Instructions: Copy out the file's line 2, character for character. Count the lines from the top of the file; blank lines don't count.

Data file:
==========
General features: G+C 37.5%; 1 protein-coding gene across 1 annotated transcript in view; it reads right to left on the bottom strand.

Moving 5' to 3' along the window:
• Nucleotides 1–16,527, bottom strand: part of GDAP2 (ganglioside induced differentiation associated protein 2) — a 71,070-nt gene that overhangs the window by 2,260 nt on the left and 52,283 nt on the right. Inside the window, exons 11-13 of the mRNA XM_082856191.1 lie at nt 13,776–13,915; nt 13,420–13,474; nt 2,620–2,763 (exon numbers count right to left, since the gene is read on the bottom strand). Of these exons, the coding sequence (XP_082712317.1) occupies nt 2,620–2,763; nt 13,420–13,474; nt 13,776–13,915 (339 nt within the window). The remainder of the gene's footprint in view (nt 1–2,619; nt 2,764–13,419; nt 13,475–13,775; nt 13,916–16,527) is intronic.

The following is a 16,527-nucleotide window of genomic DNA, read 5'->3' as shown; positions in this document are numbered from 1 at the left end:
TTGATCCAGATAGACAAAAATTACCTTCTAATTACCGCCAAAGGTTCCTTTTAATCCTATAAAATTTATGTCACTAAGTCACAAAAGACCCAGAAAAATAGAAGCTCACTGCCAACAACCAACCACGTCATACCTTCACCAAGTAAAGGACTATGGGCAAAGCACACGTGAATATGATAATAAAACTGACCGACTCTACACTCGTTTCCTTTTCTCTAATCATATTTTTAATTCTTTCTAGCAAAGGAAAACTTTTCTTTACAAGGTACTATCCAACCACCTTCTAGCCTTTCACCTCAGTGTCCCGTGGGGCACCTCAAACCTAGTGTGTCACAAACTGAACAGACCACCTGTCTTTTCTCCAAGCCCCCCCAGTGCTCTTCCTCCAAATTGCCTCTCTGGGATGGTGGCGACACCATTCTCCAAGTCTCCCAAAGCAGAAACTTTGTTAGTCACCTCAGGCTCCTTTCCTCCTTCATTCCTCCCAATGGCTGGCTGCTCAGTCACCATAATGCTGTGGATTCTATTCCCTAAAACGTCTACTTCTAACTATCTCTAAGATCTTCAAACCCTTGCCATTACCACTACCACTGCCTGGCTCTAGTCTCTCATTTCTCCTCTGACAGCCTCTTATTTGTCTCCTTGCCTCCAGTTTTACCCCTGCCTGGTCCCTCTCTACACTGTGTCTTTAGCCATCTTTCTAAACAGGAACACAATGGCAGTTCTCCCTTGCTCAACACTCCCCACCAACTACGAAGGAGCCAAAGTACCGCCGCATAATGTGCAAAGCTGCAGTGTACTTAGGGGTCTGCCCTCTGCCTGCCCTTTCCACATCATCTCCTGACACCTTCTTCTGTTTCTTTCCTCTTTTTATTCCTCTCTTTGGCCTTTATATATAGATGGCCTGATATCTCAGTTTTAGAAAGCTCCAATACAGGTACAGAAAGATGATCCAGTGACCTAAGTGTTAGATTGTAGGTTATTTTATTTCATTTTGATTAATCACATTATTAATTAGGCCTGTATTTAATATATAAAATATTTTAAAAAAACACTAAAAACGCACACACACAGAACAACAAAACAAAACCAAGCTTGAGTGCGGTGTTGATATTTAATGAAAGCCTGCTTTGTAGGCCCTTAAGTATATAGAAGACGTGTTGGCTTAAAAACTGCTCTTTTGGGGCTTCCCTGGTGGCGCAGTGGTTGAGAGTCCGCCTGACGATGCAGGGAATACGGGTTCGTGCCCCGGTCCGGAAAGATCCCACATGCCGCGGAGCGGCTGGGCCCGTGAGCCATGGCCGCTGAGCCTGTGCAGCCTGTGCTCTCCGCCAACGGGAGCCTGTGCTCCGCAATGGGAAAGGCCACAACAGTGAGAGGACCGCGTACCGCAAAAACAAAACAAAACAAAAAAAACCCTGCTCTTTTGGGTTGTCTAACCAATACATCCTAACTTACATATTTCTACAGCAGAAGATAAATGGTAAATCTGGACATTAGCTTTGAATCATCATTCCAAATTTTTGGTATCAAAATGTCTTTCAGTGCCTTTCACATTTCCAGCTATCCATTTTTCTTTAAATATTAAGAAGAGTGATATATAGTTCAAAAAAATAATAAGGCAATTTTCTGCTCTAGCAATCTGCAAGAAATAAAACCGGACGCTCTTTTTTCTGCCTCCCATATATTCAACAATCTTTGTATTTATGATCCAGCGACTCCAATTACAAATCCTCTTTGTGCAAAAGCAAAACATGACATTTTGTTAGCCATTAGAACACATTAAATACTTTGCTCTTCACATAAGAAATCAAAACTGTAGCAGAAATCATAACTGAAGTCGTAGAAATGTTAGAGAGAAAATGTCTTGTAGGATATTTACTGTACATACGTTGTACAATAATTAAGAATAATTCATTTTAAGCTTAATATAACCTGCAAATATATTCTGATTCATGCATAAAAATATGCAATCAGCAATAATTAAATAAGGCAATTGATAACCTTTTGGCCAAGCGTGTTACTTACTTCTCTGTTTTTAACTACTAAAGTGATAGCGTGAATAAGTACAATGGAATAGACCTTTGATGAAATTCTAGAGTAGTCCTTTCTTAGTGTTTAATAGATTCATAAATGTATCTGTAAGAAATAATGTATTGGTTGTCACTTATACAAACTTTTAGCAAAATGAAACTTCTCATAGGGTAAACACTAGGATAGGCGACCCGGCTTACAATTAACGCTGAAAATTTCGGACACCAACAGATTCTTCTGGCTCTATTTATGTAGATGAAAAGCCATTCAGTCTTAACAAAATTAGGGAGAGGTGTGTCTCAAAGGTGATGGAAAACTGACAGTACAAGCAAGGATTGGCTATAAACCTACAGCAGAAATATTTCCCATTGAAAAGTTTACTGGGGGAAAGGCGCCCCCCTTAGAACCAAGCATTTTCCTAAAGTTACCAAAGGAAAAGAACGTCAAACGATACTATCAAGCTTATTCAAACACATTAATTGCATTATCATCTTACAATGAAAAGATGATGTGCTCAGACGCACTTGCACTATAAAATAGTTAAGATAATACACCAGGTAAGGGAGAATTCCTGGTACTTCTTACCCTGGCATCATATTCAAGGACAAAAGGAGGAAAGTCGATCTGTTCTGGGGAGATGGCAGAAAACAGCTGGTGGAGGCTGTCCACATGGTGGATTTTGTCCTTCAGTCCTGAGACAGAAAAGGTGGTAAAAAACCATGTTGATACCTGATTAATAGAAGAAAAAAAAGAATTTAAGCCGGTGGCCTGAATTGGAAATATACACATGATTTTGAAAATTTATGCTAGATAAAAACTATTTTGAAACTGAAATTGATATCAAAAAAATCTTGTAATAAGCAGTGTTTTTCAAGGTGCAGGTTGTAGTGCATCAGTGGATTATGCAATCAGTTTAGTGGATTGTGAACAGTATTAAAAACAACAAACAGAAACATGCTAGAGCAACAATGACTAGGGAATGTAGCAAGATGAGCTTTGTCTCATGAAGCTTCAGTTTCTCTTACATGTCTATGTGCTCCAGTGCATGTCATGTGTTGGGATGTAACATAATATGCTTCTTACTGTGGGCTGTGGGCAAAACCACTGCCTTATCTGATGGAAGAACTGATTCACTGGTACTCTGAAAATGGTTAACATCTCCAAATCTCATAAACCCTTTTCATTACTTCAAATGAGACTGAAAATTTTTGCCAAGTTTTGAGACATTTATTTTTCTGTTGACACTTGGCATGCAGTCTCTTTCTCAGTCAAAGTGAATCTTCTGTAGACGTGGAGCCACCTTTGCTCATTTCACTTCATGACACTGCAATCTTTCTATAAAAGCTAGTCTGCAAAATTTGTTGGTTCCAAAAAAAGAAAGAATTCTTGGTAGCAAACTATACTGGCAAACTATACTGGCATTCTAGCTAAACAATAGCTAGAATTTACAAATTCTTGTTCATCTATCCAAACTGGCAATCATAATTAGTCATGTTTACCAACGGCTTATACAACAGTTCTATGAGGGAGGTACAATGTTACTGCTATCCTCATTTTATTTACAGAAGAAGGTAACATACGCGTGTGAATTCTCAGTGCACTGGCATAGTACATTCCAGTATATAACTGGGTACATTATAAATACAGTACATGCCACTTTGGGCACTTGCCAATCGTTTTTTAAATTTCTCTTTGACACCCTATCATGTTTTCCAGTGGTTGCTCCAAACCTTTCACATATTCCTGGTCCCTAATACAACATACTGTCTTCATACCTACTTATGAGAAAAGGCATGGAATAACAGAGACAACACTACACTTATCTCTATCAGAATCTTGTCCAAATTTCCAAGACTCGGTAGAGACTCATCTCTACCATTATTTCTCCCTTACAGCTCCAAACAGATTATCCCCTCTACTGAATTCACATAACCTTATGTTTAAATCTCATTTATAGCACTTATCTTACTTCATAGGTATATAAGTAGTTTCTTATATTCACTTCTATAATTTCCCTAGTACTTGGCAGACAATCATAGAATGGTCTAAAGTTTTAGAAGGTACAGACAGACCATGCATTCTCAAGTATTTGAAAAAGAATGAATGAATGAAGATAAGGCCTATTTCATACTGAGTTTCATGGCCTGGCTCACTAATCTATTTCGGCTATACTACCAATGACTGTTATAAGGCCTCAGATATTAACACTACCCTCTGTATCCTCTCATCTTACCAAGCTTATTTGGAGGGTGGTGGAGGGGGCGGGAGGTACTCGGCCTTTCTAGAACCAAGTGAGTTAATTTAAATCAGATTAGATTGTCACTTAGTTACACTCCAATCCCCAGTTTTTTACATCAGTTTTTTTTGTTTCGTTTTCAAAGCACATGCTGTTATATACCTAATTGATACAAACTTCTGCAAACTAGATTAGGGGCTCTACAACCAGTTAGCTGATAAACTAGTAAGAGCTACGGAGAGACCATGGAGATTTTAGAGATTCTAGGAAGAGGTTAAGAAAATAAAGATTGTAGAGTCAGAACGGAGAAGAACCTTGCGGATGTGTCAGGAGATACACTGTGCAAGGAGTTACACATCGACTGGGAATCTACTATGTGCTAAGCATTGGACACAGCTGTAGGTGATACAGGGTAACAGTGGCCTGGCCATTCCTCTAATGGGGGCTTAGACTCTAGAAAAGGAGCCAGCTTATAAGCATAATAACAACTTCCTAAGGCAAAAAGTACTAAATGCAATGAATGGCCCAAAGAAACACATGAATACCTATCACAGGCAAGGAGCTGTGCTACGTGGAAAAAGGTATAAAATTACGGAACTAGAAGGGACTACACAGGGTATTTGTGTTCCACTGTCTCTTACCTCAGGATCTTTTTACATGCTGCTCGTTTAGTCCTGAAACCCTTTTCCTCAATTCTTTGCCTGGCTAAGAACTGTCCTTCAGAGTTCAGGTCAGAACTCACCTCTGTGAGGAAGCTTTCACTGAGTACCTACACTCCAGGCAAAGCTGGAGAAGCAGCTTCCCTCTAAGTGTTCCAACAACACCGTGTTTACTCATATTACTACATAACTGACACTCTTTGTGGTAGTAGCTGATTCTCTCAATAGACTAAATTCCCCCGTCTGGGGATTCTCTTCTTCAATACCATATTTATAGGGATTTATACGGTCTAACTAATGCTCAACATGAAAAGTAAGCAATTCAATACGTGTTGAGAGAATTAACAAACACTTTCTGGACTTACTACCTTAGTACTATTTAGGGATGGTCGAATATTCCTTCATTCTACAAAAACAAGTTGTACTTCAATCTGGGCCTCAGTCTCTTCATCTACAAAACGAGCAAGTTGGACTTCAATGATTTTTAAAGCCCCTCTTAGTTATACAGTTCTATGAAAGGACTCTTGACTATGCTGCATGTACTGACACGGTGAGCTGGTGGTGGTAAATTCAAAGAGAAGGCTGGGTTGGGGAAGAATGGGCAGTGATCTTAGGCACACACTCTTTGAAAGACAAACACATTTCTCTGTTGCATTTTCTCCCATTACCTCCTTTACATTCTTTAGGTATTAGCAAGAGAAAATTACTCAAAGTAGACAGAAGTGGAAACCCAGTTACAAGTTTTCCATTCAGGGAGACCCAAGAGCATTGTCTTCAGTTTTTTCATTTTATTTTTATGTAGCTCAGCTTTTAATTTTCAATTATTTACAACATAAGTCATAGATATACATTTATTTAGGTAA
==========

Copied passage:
Moving 5' to 3' along the window: